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Knife Sharpeners: Find the One That's Right for You

Fine Cooking Issue 85
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As a cook, I like to think my kitchen ducks are in a row. Recipe reviewed? Check. Ingredients prepped? Always. Work space organized and tidy? Of course. Knives sharp? Um… well… OK, I’ll confess: Knife sharpening usually falls by the wayside. But I’m not alone. When I was preparing for this article, I borrowed dozens of knives from fellow cooks, and judging from the condition of those blades, it seems that lots of other cooks are lax about sharpening their knives, too.
That’s a pity, because the merits of a sharp knife become apparent the moment you swipe through an onion with one. It’s pure pleasure. A sharp knife cuts easily and precisely, requiring little more pressure than the knife’s own weight to do the job.  By the end of this project, I was used to working with truly sharp knives. From now on, that’s how I’ll be keeping mine, and I hope to help you put aside your qualms and make knife sharpening part of your routine, too. Of course, that means you’ll need a knife sharpener—the question is, which one?

Different sharpeners for different people

Making sense of every available model (there are scores on the market) and explaining all the technicalities about each one would require volumes. But introducing you to many of the types of sharpeners so you know what your options are—well, that much this article can do. From there, you can ask yourself some questions: How much time are you willing to invest in learning to use the tool? And how much time are you willing to spend sharpening? How much money can you spend? Then you can shop around, talk to experts at cutlery or kitchenwares shops, and ultimately find a specific model you like.

To get the lay of the land, I picked the brains of several experts on the subject of knife sharpeners. And then the Fine Cooking staff and I spent some time using 14 sharpeners in five general categories.

Our lineup included sharpening stones, a variety of manually operated sharpeners in several designs, and electric machines. Some of the devices were costly; others, cheap. Some were surprisingly easy to use; others had a steeper learning curve, requiring dexterity, coordination, or patience. But overall, we were pleasantly surprised to find most of the sharpeners fairly easy to use and effective. By the end of our research, we felt confident that transforming a blade from dull to sharp is much easier than we had imagined.

So rest assured, somewhere among these choices, you’ll find a sharpener that’s well suited to you. But before you start to explore your options, it’s worthwhile to learn a thing or two about knife edges and how sharpeners in general work.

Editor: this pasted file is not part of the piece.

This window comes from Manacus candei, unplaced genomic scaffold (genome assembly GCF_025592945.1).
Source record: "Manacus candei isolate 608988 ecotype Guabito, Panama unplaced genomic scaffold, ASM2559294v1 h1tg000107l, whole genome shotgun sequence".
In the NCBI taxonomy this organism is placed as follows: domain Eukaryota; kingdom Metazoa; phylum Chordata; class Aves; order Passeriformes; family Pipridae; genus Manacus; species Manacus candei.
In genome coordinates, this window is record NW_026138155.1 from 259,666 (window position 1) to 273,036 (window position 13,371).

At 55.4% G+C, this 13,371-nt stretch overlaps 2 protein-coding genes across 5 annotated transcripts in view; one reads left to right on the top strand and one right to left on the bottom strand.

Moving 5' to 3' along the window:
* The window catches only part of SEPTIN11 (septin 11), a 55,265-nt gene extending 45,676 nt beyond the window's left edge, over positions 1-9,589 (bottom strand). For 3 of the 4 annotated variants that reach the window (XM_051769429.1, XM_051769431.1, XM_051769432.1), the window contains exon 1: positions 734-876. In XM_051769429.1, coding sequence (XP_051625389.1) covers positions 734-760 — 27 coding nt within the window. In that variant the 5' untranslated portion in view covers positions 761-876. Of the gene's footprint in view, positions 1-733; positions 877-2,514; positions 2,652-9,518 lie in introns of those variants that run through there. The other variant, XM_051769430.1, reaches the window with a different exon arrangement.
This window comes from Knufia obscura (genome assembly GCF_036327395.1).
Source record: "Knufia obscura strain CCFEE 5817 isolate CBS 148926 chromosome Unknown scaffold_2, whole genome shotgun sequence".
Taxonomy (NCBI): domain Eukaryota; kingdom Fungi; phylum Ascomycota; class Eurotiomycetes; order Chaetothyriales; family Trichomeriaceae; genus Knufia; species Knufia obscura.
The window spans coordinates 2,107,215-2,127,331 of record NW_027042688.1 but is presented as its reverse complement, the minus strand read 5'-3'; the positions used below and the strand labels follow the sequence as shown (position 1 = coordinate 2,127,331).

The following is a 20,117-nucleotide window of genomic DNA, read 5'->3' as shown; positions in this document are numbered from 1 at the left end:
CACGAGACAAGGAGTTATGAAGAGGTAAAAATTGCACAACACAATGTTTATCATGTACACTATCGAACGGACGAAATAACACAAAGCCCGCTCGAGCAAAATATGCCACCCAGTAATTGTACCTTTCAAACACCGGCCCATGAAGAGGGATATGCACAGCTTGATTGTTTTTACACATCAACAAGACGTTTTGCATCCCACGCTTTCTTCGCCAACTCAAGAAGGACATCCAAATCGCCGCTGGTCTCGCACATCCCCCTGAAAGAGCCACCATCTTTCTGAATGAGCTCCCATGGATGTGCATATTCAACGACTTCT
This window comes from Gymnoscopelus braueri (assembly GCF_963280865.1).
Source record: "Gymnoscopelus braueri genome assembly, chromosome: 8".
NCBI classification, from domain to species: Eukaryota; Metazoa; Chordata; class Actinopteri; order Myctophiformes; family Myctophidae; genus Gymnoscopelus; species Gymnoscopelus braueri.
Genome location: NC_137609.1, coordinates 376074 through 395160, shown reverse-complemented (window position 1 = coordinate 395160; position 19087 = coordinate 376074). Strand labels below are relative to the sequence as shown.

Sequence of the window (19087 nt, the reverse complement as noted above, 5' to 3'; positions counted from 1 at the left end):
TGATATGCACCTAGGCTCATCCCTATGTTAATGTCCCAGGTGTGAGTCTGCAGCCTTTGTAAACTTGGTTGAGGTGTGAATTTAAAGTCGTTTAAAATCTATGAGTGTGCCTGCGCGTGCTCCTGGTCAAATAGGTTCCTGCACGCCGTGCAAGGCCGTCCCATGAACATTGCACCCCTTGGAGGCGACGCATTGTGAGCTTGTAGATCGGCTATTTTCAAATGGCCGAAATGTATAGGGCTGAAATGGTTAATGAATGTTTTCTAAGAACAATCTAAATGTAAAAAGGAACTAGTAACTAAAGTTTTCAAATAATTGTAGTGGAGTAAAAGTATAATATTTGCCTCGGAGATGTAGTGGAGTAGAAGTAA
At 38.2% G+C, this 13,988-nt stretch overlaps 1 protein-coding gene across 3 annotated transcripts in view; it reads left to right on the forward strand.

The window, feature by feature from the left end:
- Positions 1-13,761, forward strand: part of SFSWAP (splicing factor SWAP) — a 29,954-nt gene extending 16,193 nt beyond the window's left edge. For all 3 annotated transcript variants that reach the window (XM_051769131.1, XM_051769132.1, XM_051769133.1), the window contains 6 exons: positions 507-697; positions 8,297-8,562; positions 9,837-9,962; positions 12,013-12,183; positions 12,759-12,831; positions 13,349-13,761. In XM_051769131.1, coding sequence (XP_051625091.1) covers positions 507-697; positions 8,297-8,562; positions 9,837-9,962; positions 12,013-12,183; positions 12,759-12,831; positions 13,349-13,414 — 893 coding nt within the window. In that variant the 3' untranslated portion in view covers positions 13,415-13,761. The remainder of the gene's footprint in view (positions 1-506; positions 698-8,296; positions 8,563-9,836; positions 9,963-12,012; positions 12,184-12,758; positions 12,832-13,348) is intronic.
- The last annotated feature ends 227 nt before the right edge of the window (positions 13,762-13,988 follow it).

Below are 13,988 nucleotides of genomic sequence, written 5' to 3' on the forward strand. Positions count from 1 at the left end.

Understanding edges and angles

To form a knife’s cutting edge, the metal on one or both sides of the blade is ground at an angle, called a bevel. Some blades have two bevels at slightly different angles; these are called double beveled.

Many popular American and European kitchen knives have roughly 20-degree bevels on both sides of the blade. Some traditional Asian knives, however, have a different edge design, with a bevel on just one side of the blade, or bevels of a narrower angle, closer to 15 degrees than 20. A knowledgeable retailer should be able to explain the edge geometry of your knife and how to tailor the sharpening process to accommodate it.

How a sharpener restores an edge

Knife sharpeners work by stripping away metal to form new bevels, ideally at an angle that closely matches the original. But you don’t need to obsess over getting the angle exactly right. For most kitchen knives, consistency trumps precision, says David Marks, a professional knife sharpener and owner of Stoddard’s, a Boston cutlery store and sharpening service: “As long as you keep the same angle throughout the process, it doesn’t matter if you’re off by a couple of degrees from the original angle.” Since consistency is key, many knife sharpeners incorporate some means of setting the angle for you.

To renew a dull edge, sharpeners use abrasives. By running the knife against the abrasive, you can strip away metal and restore the edge. Different sharpeners use different abrasives: diamond, ceramic, tungsten carbide, natural stone, and manufactured stone, to name a few. These abrasives can range from coarse to fine: 220 grit, for example, is coarse, while  1,000 grit is fine. (The higher the grit number, the finer the abrasive.) Coarse abrasives efficiently strip away metal but rough up the cutting edge. To smooth the edge, many sharpeners also include a fine abrasive.

Let’s take a look at your options

Our observations about the types of sharpeners on the following pages are based heavily on our experience using them. Why? Because if a sharpener is a pain to use, then it’s going to stay in the drawer where it will be of minimal benefit to our knives. We tried the sharpeners with a variety of knives—all stainless steel—including paring, slicing, boning, utility, and chef’s knives of various lengths; most were tragically dull when we started. We didn’t try serrated, ceramic, or other specialty knives.

Option #1: Sharpening Stone

The stone is arguably the oldest, most venerated sharpening tool. There’s a variety to choose among: natural, manufactured, ceramic, and diamond…Read more

Sharpening Stone

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